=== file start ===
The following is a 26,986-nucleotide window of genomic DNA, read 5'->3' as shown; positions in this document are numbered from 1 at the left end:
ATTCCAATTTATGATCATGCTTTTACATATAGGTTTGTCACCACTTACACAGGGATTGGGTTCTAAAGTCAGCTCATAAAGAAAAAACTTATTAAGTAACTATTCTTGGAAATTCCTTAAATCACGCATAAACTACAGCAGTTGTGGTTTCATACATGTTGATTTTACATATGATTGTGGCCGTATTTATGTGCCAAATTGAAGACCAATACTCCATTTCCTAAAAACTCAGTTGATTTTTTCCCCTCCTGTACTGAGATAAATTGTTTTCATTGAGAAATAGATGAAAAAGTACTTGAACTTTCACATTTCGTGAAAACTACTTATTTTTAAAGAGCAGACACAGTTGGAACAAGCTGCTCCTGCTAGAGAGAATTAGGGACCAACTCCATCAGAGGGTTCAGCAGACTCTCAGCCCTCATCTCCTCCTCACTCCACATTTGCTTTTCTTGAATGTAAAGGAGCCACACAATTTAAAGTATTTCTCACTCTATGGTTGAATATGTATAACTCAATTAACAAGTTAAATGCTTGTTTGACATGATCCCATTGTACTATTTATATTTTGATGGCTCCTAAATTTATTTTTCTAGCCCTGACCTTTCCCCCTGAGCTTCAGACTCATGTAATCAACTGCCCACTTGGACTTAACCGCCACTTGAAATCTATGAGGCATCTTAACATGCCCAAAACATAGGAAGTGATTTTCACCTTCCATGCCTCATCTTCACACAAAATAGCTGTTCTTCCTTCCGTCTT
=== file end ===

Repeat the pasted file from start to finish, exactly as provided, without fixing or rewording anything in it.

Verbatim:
The following is a 26,986-nucleotide window of genomic DNA, read 5'->3' as shown; positions in this document are numbered from 1 at the left end:
ATTCCAATTTATGATCATGCTTTTACATATAGGTTTGTCACCACTTACACAGGGATTGGGTTCTAAAGTCAGCTCATAAAGAAAAAACTTATTAAGTAACTATTCTTGGAAATTCCTTAAATCACGCATAAACTACAGCAGTTGTGGTTTCATACATGTTGATTTTACATATGATTGTGGCCGTATTTATGTGCCAAATTGAAGACCAATACTCCATTTCCTAAAAACTCAGTTGATTTTTTCCCCTCCTGTACTGAGATAAATTGTTTTCATTGAGAAATAGATGAAAAAGTACTTGAACTTTCACATTTCGTGAAAACTACTTATTTTTAAAGAGCAGACACAGTTGGAACAAGCTGCTCCTGCTAGAGAGAATTAGGGACCAACTCCATCAGAGGGTTCAGCAGACTCTCAGCCCTCATCTCCTCCTCACTCCACATTTGCTTTTCTTGAATGTAAAGGAGCCACACAATTTAAAGTATTTCTCACTCTATGGTTGAATATGTATAACTCAATTAACAAGTTAAATGCTTGTTTGACATGATCCCATTGTACTATTTATATTTTGATGGCTCCTAAATTTATTTTTCTAGCCCTGACCTTTCCCCCTGAGCTTCAGACTCATGTAATCAACTGCCCACTTGGACTTAACCGCCACTTGAAATCTATGAGGCATCTTAACATGCCCAAAACATAGGAAGTGATTTTCACCTTCCATGCCTCATCTTCACACAAAATAGCTGTTCTTCCTTCCGTCTT